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Ordained ministry

It’s great that you’re exploring a possible call to ordination! We’d love to support you as you take this journey of discernment. 

As a starting point, you may like to browse the national Church of England web pages about ordained ministry, which offers lots of helpful information. We’d also recommend a couple of books as helpful reading:

Alongside these books, reading through the ordination service liturgy (often known as the Ordinal) will give you a good insight as to what the Church believes ordained ministry entails. There are similar services both for deacons and priests but with some important differences.

Within Guildford Diocese there are a few steps that you will take you on a pathway to ordination. 

Step 1: Exploratory conversations

The first step is to have a conversation with the priest in charge of your church. They will provide prayerful support and help you reflect on and respond to what God may be saying to you at this time. 

If it seems right to move on to the next step, you will be put in touch with the Diocesan Director of Ordinands, (DDO), Craig Holmes. Normally the DDO connect you to a Local Vocations Adviser (LVA) to help you understand the commitment you would be making, and whether you could be well-suited to this ministry.

You may have one or more meetings with the LVA and if it seems right to move forward, they will write a supporting report for the DDO following which you’ll enter into a formal, national discernment process.

Step 2: Discernment

Assuming both your own Priest and the LVA are supportive of your exploration of ordained ministry, the DDO (or one of his Assistants) will guide you through the discernment process.

Formal discernment is quite an undertaking. It often takes at least a year (occasionally longer) and involves approximately monthly meetings with the DDO and two national panels. The final panel then makes a recommendation to the Bishop about whether it seems right for you to begin ordination training.

But discernment is also a supportive and formational process – the hope and prayer is that over the course of this year you’ll learn and grow as you explore more of what God has for you.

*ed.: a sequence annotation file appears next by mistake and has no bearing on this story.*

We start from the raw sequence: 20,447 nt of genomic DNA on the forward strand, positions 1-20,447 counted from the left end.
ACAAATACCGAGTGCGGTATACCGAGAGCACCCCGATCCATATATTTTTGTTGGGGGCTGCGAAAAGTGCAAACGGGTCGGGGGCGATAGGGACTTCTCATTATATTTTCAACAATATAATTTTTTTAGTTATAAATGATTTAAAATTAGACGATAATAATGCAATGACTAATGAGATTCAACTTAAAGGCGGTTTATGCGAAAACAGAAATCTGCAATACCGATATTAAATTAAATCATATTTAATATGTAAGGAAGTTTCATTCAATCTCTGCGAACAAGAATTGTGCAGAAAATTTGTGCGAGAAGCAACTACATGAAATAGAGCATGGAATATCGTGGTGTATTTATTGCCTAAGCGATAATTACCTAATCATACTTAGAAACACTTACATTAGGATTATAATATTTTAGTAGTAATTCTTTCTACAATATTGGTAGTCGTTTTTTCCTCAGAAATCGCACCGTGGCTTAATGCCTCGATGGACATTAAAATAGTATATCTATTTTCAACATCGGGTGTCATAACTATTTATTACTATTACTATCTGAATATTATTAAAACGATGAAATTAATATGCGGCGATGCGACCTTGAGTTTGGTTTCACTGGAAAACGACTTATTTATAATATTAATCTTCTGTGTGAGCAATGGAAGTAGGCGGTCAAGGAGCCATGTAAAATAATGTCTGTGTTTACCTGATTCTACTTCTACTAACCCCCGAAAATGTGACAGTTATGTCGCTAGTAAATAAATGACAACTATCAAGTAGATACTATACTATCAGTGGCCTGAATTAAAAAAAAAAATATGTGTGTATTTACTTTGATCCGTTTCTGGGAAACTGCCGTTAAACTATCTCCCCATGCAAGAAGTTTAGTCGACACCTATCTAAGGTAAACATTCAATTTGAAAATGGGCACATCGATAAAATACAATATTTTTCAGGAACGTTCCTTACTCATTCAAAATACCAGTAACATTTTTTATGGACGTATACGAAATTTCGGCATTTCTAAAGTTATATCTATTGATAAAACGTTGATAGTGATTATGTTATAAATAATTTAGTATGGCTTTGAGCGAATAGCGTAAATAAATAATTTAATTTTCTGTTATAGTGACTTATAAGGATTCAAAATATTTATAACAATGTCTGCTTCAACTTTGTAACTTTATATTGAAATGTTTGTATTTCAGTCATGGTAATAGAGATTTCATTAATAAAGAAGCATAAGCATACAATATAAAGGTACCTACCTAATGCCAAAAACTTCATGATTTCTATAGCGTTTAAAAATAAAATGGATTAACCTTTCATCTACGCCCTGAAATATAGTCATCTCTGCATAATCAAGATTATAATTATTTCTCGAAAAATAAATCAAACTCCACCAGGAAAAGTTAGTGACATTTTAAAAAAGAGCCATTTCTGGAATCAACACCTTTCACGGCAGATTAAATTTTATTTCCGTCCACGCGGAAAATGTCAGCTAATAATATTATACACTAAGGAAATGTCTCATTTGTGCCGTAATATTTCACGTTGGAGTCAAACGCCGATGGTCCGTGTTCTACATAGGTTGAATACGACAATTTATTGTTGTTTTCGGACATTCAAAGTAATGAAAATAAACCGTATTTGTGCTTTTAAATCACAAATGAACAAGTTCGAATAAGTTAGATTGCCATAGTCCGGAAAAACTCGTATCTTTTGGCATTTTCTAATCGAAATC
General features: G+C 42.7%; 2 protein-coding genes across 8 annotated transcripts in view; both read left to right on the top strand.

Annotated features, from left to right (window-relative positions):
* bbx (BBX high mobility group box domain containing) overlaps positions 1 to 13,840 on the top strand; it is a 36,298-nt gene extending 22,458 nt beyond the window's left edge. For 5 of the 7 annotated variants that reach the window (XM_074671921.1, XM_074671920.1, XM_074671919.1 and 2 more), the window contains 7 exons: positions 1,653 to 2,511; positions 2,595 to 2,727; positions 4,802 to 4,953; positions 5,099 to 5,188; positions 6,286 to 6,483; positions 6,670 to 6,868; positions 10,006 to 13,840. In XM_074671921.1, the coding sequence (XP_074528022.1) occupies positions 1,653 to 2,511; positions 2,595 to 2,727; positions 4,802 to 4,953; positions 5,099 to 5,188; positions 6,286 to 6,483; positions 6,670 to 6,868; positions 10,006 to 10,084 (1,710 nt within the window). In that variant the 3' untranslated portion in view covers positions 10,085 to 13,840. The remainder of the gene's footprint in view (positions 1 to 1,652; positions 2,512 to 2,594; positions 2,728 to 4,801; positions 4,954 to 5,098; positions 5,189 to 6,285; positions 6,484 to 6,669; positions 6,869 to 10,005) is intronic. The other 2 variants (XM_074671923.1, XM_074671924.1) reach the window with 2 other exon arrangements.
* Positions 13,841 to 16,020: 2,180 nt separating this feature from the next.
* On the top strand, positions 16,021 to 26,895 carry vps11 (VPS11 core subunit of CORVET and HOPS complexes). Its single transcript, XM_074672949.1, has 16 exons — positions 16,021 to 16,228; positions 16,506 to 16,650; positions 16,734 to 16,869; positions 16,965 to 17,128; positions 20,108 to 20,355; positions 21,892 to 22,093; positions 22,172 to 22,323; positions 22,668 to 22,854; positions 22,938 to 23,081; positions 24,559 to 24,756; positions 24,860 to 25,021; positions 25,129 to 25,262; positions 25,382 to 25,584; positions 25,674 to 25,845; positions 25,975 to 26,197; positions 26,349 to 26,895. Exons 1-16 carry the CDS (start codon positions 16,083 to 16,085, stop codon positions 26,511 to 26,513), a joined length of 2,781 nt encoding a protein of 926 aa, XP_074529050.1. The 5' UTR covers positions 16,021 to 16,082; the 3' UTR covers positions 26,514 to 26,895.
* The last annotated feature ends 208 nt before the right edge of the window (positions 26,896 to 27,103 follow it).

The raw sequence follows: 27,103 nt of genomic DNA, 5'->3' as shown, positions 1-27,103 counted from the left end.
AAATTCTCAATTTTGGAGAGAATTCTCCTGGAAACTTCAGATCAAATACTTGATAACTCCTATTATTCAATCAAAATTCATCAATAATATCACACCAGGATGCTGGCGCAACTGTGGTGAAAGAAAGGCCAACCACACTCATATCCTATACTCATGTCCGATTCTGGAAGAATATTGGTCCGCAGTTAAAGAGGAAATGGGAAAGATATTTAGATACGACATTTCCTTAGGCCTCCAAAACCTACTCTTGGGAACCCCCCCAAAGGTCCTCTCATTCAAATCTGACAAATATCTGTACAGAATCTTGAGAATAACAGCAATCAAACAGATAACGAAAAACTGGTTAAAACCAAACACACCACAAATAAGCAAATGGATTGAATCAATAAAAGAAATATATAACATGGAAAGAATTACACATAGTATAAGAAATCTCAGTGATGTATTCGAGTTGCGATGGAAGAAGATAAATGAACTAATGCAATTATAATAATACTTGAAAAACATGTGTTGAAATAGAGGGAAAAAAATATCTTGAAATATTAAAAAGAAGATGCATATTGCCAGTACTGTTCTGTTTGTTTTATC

The conversations are rooted in six Qualities which are explored with candidates in various ways:

• Love for God

• Call to Ministry

• Love for People

• Wisdom

• Fruitfulness

• Potential

The national Church of England website explains more about this.

Step 3: Recommendation for Training

Those recommended for training will then explore with their DDO the various pathways and colleges which offer ordination training. This can be either full-time or part-time, residential or context-based, depending on the candidate’s age and the kind of ministry they are offering (primary leadership or assistant ministry).

The Local Ministry Programme trains Ordinands and Licensed Lay Ministers in the Diocese of Guildford.

There is more on training pathways on the national Church of England website.

You cannot bear the weight of this calling in your own strength, but only by the grace and power of God. Pray therefore that your heart may daily be enlarged and your understanding of the Scriptures enlightened. Pray earnestly for the gift of the Holy Spirit 

Extract from the Ordination service

A few FAQs

Does age matter?

There is no automatic age bar to ordination, though candidates for stipendiary ministry would normally be under 50 at the start of training, and those for self-supporting ministry under 60. However these are just guidelines and we’re happy to explore ordination with all those who feel called.

Does sexuality matter?

Candidates need to be familiar with the House of Bishops' statement 'Issues in Human Sexuality' which embodies the current expectation for all those training for ordination. You will need to give your agreement to living within these guidelines to proceed through discernment and training.

The document makes clear that all Christians are called to chastity and fidelity and to respect the will of the Church on matters of sexual morality.

Does being divorced matter?

In the case of candidates who are remarried or married to a spouse who has previously been married, a Faculty under Canon C4 is required before a candidate may be recommended for training. Please mention this to your DDO as soon as possible, as gaining this Faculty can take quite some time.

Categories of Sponsorship

There are two categories of sponsorship for ordained ministry – as either Priest or Distinctive Deacon. 

Those offering for priestly ministry will also need to consider whether they see their ministry as potentially leading to becoming an Incumbent (i.e. as the primary leader of a church) or as Assistant Ministry (offering a supporting ministry to other clergy colleagues, either in your own or another local parish or worshipping community.

Others may feel called to Ordained Pioneer Ministry, where there is a particular focus on establishing new worshipping communities and supporting the mission of the Church outside the traditional models of parish ministry. Again, please speak to your DDO if that seems of interest.

Ordination Sevices

Join us in praying for and celebrating this year's ordinations. You can find all the details on our Ordinations page.

Further questions

If you have any other questions about vocation or discernment, please either speak to your own priest or contact the DDO who’ll be happy to help.

“And I heard the voice of the Lord saying, “Whom shall I send, and who will go for us?” Then I said, “Here I am! Send me.”

Isaiah 6:8

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